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Tuesday, 4 November 2014

Unauthorized Use of Photograph to Create Fake Dating Profile Not a Violation of Lanham Act

I found about this case on the SDNY blog, which commented on it and also provided a link to the opinion.

Plaintiff Meltech, a web design and modeling company, filed a suit against the dating site Match.com and parent company IAC, claiming that the site used without authorization photographs of model Melissa Harrington to create fraudulent profiles. Plaintiff owns the rights to photographs of the model under a separation agreement, but not their copyrights. Defendants moved to dismiss. On October 30, Judge Furman from the Southern District of New York (SDNY) dismissed plaintiff’s complaint in its entirety. The case is Yuliana Avalos v. IAC/Interactivecorp. et.al., 13-cv-8351.

The lawsuit was first filed by Yuliana Avalos, who claimed that her photograph had been used without authorization to create fake dating profiles, and brought a proposed class action suit, and her complaint was later amended to substitute Meltech and Harrington as plaintiffs, but Harrington objected to her inclusion in the suit.

Plaintiff had originally alleged that this practice violated New York’s right of publicity law, New York Civil Rights Law Section 50-51, but withdrew it, probably since such an action must be brought by the person whose likeness has been used without permission.
One of These Two Cats is a Fake


False Designation of Origin Claim

Plaintiff claimed that Defendant had violated Section 43(a) of the Lanham Act, which prohibits false endorsement and designation of origin, as the authorized use of the photographs were reverse passing off of these photographs. Reverse passing off occurs when defendant sold plaintiff’s products as his own.

Unsurprisingly, Judge Furman was not convinced by this argument, as he cited the Supreme Court 2003 Dastar case, where the Court held that the purpose of the Trademark Act is not to protect the rights of the creator, and that § 43(a)(1)(A) of theLanham Act, which prohibits using in commerce in connection with any goods or services “any false designation of origin” cannot be interpreted as including an author in the term “origin.” Therefore, as reinforced  by Judge Furman, the Trademark Act cannot be used as a cause of action for plagiarism, and he dismissed this claim.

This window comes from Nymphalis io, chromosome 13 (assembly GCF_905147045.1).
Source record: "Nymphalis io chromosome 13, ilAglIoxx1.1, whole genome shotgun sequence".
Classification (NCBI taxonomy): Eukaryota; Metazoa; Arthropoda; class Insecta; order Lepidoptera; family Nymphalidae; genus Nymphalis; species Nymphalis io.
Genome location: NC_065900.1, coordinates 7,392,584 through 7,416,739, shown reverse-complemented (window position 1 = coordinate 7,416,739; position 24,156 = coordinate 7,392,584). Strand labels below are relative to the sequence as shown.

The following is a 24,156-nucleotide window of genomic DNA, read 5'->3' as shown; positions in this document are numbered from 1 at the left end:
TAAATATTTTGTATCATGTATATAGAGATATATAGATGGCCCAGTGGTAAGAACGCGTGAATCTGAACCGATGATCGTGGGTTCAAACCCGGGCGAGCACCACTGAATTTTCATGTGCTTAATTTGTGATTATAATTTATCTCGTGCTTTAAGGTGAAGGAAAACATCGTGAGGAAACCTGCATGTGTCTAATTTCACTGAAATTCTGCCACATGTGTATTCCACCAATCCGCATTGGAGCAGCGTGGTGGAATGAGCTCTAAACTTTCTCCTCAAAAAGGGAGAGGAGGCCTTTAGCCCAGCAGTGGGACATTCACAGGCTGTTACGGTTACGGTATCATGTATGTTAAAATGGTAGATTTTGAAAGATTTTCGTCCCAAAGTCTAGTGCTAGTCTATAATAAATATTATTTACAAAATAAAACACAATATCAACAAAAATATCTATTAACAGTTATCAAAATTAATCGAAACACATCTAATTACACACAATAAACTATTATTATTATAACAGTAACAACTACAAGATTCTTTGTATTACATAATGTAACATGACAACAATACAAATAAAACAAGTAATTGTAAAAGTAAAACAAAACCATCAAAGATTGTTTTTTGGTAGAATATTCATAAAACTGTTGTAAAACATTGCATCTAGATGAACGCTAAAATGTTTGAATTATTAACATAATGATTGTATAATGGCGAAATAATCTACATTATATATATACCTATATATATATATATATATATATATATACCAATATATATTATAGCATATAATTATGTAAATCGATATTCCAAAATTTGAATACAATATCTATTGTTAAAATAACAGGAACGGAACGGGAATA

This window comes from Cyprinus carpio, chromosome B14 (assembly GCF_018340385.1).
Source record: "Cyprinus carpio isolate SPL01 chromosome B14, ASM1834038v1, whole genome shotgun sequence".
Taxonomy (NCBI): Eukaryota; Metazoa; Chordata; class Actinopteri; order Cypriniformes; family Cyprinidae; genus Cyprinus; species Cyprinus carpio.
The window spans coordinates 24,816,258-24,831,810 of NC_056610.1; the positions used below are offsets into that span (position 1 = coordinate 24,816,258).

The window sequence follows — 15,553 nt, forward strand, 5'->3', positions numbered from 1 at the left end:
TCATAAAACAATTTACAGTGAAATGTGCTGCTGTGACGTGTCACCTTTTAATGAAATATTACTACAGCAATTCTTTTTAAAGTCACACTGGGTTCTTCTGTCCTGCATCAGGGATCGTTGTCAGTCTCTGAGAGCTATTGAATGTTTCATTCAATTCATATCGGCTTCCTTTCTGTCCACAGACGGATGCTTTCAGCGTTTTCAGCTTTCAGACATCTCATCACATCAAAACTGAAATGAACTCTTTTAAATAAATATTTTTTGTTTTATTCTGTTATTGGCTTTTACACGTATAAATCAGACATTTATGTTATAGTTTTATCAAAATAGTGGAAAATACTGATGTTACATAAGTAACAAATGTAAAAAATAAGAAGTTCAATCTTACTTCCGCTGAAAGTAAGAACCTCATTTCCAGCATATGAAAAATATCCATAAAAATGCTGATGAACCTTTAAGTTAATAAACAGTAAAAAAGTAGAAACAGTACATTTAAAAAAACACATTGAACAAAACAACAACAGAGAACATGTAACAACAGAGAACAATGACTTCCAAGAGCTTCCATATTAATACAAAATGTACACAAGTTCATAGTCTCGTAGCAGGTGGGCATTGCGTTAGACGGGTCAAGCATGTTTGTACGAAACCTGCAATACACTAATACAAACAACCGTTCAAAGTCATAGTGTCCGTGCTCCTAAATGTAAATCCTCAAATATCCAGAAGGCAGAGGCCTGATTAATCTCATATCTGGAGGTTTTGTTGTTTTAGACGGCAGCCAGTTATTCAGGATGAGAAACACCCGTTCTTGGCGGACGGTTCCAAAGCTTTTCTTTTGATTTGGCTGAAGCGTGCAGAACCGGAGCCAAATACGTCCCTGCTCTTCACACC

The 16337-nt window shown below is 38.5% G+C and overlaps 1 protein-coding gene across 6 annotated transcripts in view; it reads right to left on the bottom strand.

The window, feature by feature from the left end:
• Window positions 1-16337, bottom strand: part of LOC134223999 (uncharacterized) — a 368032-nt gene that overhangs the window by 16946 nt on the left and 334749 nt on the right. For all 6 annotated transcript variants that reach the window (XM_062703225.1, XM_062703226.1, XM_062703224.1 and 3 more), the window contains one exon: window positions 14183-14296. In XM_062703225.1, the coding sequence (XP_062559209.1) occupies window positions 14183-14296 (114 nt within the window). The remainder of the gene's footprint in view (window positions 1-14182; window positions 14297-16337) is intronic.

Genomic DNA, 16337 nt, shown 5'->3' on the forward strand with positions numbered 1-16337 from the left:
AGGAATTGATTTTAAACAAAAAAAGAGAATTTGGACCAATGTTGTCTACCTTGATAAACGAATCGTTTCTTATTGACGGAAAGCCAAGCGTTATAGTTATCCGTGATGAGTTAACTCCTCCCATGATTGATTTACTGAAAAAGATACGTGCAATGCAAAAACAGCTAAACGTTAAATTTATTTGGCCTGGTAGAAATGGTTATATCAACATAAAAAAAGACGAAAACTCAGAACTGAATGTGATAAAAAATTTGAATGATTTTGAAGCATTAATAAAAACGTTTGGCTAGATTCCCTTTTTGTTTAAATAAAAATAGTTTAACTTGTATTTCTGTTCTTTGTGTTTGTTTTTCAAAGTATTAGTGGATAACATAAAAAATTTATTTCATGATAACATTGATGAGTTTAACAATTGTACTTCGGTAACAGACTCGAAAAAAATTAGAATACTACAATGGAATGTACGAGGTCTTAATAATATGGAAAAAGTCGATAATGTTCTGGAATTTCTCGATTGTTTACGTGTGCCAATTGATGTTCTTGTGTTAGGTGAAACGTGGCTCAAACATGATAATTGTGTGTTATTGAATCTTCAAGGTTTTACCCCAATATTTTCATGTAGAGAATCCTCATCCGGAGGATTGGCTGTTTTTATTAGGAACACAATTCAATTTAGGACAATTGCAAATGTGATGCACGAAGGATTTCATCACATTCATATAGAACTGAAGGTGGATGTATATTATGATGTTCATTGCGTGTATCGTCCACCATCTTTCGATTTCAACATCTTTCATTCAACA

False Endorsement Claim

Judge Furman noted that Plaintiff’s complaint “could also be read to plead a claim for false endorsement under Section 1125(1)(a)“ as publishing these photographs could have created the false impression that Harrington was approving Defendants’ goods and services. However, as Plaintiff did not claim he owned Harrington’s right of publicity, nor would he have even been able to, as his separation agreement with Harrington was executed under Nebraska law, a state where right of publicity is inalienable, Judge Furman also dismissed this claim.

False Advertising Claim

Plaintiff did not have any more luck with his false advertising claim, which was also dismissed, even assuming that misrepresentations of Defendant’s dating websites were indeed advertising, “a premise that the Court highly doubt[ed].”

Even if such practices were false advertising, Plaintiff did not prove that it was harmed by these practices. To prove harm, Plaintiff would have had to prove that consumers were deceived by the fraudulent use of Harrington’s photographs on the dating sites, and that this deception “led consumers to “withhold trade” from [Plaintiff],” which Plaintiff failed to do, and thus all claims under the Lanham Act failed.

As an aside, the Federal Trade Commission (FTC), which is the agency is charge of protecting American consumers, recently reached a settlement with another online dating service site which had used fake computer-generated profiles, which included photographs, to lure users into signing up for a paid account.

As the practice of creating fake online dating accounts seems to grow, it will be interesting to see if an individual whose likeness has been used without authorization to create such fake profile will file suit for infringement of his or her right of publicity. If Harrington would have filed such claim, it would have likely survived a motion to dismiss. 

Photo is courtesy of Flickr user aJ Gazmen under a CC BY-NC-ND 2.0 license.

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